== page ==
The Blue Bird
Soon enough Oruell’ made a humble dinner that consisted of mashed potatoes and vegetables. The dinner table was fit next to the entrance to the kitchen, and it was put together before the meal, because otherwise it took too much space. It was covered with a dark-burgundy tablecloth, the candles were arranged in the middle – there was no other light on the house.
Dina gazed around with admiration. No matter how small this house was, it was very cozy. The candles and the fireplace added charm to the mysterious atmosphere of the autumn evening. Oruell’ brought white plates with faded gilding on them from the kitchen and arranged them on the table. Wearing her white apron and her mouse-grey dress she seemed like a caring hostess. It felt like she was giving all of herself to her children. From the room in the far back came a skinny and tall girl, who named herself Orliel. She was Orlando and Orlina’s older sister. It seemed like the poverty and the fadedness of her family made her distressed, because she was wearing a green dress, decorated with embroidery. It did not look luxuriantly because of that, but it seemed not as gloomy as the clothing of her mother or her brother and sister.
Orliel sat at the table at Dina’s left and, sighing heavily, noted:
“Have you been here for long?”
“No, I got to Elvia only today,” replied Dina.
“Really? How interesting,” Orliel glanced at Nicklis, who told of how he brought Dins to Elvia.
“Oh, how fun,” said Orliel. “I always dreamed of going to a different country!”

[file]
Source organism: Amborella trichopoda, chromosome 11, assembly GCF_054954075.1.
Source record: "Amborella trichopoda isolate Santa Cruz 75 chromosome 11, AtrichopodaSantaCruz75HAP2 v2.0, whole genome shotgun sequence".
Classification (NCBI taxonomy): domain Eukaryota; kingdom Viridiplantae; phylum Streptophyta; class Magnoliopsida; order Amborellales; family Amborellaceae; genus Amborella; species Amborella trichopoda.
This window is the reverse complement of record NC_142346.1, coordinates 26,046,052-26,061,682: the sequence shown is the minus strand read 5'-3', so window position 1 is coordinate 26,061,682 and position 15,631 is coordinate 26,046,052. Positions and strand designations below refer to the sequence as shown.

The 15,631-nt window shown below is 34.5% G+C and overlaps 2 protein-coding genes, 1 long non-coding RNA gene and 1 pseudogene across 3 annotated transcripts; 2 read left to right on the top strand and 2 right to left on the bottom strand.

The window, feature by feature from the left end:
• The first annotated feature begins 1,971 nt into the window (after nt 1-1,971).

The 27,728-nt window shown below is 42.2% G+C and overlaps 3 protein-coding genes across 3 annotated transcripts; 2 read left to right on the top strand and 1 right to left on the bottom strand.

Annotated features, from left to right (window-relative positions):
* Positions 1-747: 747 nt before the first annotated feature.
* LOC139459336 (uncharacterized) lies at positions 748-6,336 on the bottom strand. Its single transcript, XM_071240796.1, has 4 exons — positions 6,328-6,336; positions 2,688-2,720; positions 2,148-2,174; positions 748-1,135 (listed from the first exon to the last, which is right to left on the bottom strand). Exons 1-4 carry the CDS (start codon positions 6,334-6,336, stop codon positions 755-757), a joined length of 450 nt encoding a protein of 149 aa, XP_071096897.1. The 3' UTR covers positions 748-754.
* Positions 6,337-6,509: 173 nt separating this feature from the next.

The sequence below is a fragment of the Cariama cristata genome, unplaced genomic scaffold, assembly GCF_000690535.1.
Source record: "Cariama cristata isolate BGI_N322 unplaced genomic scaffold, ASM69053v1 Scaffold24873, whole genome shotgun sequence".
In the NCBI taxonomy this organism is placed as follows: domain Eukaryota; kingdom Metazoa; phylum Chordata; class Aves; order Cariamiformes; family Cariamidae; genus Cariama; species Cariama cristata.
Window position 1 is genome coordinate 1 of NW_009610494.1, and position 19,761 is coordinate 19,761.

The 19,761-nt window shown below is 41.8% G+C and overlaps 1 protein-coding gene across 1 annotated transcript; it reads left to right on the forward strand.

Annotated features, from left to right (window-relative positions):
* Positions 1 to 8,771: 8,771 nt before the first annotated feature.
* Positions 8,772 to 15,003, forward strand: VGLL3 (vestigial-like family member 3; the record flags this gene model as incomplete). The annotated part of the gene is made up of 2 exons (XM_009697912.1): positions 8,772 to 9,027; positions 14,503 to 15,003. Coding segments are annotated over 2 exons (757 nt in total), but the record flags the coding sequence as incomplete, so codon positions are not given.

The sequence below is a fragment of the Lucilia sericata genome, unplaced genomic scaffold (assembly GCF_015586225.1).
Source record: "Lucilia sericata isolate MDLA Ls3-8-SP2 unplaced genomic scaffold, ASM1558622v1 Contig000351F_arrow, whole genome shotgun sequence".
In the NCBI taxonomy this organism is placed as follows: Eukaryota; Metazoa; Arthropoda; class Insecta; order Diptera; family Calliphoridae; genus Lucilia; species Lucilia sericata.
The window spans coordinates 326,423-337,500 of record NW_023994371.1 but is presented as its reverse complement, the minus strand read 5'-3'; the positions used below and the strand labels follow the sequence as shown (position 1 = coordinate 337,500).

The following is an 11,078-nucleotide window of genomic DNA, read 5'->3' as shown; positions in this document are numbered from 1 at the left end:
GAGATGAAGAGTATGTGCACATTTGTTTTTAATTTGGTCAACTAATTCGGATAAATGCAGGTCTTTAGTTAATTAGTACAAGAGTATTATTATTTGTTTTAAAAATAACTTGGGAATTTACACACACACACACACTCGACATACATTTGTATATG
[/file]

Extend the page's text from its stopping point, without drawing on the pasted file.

“I am actually in a different world,” noted Dina wearily. “And everything here is so different…”
“I can imagine!”
“Well, at least the food looks similar,” Dina sighed.
“Not all of it,” added Nicklis. “There are some things that don’t exist in your world, it’s just today the dinner ended up this way.”
“A-ah,” breathed Dina comprehensively.
Once everyone was gathered, Oruell’ put a glass of milk next to Orlando’s plate and, folding her arms over her chest, she made a mystifying speech in elvish. Dina stared at her mesmerized and tried to understand what she was saying, and then she realized that she was praying. The children bowed their heads and were silent. When Oruell’ finished, she said with her soft tender voice:
“I hope you would enjoy our dinner!”
Everyone started to eat. Dina had a ton of questions, but she was so hungry and so tired that she was not ready to say them.
“Nicklis, tell us, how is your expedition going,” asked Oruell’.
“M-m! One second!” Nicklis covered his mouth with his hand and rapidly finished to chew on his piece of potato, after which he continued, “Our expedition is going well, but to bring it to an end I will need to talk to you. That is why I was returned here.”
“Very well. Are you going to question me after the dinner?” Oruell’ smiled sadly.
“We investigated the sources of That World for a while and we needed to correlate that humans have other illnesses, that are not peculiar to us, the same as we have the illnesses that they don’t have. Nevertheless, we came to a conclusion that Orlando’s illness may not be that dreadful. Can you tell me, if his father was chronically sick with anything?” asked Nicklis. “If it’s not too personal.”
Oruell’ sighed deeply and, clinging her fingers together, she put her elbows on the table. She became thoughtful, then she answered:
“Yes, he can faint, just like Orlando.”
“He fainted because of the same situations as Lando? Too stuffy in the room or something really scary?” Nicklis continued to question.
“Yes,” Oruell’ looked at him from her hands pressed together, and her eyes were glistering moistly.
“Thank you very much, this will help us find the solution!” explained Nicklis, smiling guiltily. “Forgive me my persistence.”